Critics of the Universal Model claim that members of the UM team are constantly looking for evidence to support their own perspective that is largely shaped by religious beliefs. In other words, they claim the UM team is biased and incapable of conducting honest research. I believe those supporting the UM would agree that they are biased, but they would challenge the condemnation of their research, saying that everyone is biased and that they are the only ones honest enough to admit it. They would also disagree that bias inherently causes someone to be dishonest. I personally believe bias doesn’t necessarily make someone dishonest–since dishonesty implies ill intent–but it can be very blinding. I believe to a degree, both modern scientists and members of the UM team are blinded by confidence in their own perspectives and are often unwilling to have an open conversation and listen to the other side.

The Geology Department at BYU is especially concerned that a misinterpretation of doctrine combined with poor scientific research will cause members of the Church to struggle in their testimonies. The concern is that if the UM team has misinterpreted doctrine and built a scientific model to promote those untruths, testimonies will be unnecessarily shattered among their followers by “true” science that refutes the UM’s false scientific ideas. While I believe the fears are overblown, I can empathize with their concern. I believe the solution is for people to gain strong testimonies of the gospel regardless of what the science says and then approach scientific research with an attitude of eager curiosity, trusting that whatever the truth is will only strengthen their faith so long as they aren’t stubbornly married to scientific theories that aren’t necessarily doctrinal.

Some Issues With The Universal Model

I’ve run into some things that I believe are major problems with the Universal Model. I’ll lay them out there so that others can see that I am willing to be objective and critical of everyone’s ideas, no matter the source of the models.

Before I get into the issues, I want to re-emphasize that I know God led me to the UM team and that I was supposed to spend a year doing an internship with them. I’m very happy to share that story with anyone who asks about it. I have no regrets about by closeness to the Dean and his family and am proud to promote several of the discoveries of the Universal Model. I just need to make it clear that I cannot endorse the entirety of the UM research.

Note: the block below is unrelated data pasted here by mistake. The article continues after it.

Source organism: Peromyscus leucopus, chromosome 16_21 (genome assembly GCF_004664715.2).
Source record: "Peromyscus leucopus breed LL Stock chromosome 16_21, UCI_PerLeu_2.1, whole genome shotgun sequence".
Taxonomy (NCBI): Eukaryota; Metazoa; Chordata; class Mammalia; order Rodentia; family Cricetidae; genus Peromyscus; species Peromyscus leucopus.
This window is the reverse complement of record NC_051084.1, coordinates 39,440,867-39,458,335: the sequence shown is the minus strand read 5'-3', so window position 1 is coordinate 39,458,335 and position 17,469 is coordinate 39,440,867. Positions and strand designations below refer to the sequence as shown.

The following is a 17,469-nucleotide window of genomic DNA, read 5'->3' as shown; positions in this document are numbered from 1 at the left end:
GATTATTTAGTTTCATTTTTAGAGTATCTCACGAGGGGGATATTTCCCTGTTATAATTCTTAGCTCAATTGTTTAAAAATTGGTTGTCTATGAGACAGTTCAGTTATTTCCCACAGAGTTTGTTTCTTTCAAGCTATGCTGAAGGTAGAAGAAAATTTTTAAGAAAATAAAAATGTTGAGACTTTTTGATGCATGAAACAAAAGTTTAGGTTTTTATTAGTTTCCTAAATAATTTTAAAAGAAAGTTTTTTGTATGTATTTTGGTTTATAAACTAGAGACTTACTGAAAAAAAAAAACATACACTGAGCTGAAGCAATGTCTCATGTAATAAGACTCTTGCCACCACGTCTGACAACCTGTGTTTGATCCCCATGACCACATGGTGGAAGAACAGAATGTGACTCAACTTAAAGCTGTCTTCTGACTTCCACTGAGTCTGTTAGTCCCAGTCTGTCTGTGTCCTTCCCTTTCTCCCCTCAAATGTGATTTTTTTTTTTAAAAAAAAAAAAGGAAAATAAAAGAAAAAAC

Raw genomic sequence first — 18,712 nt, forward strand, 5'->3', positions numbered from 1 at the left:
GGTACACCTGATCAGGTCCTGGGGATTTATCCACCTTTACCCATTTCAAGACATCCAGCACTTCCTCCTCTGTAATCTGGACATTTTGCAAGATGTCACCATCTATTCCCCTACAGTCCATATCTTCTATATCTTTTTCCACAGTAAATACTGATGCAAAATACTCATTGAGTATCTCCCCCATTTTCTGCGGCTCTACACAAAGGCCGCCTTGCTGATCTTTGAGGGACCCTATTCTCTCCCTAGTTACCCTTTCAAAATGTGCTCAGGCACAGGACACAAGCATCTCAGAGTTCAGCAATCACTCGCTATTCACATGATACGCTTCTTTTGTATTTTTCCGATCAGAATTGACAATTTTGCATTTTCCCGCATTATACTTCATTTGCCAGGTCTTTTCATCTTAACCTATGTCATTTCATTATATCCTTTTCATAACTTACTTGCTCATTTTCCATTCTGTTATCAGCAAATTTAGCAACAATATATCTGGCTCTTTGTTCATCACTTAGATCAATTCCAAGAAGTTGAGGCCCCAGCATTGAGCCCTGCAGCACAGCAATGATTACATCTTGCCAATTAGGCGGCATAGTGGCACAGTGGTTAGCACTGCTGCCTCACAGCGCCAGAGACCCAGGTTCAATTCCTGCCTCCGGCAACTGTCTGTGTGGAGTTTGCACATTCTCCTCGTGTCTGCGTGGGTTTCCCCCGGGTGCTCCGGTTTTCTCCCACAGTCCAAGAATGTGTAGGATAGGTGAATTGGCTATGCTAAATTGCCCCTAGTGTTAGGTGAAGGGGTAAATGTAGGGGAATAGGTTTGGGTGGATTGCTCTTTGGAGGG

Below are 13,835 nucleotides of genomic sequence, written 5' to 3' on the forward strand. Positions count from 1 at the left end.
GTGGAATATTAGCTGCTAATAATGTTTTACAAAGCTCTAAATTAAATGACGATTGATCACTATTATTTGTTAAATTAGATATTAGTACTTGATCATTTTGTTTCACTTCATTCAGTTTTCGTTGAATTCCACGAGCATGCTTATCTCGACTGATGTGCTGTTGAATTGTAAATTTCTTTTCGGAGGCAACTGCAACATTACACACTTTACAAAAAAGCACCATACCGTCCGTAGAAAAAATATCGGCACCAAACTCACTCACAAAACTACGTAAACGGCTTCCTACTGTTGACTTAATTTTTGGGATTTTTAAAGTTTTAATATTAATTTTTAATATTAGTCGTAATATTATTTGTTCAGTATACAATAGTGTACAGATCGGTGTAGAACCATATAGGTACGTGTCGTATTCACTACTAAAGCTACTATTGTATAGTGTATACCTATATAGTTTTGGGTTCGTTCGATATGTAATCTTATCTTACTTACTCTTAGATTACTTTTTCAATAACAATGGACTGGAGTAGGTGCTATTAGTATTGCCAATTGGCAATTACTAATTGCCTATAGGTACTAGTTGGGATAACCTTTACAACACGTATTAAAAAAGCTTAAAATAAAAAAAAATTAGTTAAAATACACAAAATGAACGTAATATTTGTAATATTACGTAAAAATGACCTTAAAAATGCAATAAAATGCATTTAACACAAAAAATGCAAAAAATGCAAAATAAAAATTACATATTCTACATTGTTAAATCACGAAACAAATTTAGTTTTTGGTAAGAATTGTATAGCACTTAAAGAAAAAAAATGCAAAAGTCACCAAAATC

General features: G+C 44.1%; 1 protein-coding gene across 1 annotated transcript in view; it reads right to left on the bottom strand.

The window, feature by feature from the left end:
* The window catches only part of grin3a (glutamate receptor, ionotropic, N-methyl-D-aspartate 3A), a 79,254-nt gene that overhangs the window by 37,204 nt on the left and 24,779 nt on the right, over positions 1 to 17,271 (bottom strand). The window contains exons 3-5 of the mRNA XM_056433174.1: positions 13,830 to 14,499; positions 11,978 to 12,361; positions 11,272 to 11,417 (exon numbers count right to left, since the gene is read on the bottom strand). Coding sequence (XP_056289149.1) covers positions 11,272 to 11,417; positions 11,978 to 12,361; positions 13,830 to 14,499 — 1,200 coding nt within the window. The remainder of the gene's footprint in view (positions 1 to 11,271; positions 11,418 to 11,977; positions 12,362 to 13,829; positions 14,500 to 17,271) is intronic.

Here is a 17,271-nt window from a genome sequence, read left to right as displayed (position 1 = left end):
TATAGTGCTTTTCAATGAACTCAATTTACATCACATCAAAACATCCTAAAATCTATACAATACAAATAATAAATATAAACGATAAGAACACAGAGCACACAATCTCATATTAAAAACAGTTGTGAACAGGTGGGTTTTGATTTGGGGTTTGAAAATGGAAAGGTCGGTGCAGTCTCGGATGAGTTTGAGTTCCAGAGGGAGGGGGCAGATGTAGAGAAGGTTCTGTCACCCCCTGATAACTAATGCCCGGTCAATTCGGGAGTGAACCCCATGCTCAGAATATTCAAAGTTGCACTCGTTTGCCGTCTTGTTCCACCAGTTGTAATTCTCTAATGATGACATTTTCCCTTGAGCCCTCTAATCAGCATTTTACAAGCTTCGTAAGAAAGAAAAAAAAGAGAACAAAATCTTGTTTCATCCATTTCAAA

The Universal Model has acknowledged some of the issues with claims made in the current edition of Volume I. These will be corrected in future editions of the book. My list below accounts for issues not acknowledged by the UM.

I’ve been shot down by the UM team multiple times when proposing models that I felt explained nature better than some of the things that are taught by the Universal Model before my evidence was even really considered. I admire the work they are doing but they often suffer from the same close-mindedness that they accuse other scientists of having.

Some of My Favorite Discoveries

I absolutely love the UM’s explanation for the source of volcanoes, evidence of a universal flood, and explanations for how stone crystalize rapidly in water and how petrification and fossilization can happen extremely quickly, among many other things.

It seems to me that many of the scientists who criticize the UM are like moths that are drawn to and obsess over the most glaring problems with the Universal Model and neglect to give serious thought toward many of the more viable items of research. Some members of the UM are quick to use fighting words and inflammatory language that puts scientists on the defensive, which only hurts the UM’s effort to share their discoveries.

If you would like to know more about these updates and my position regarding other specific UM claims or would like to help understand any of these issues better from any perspective, please comment on this post or contact me directly.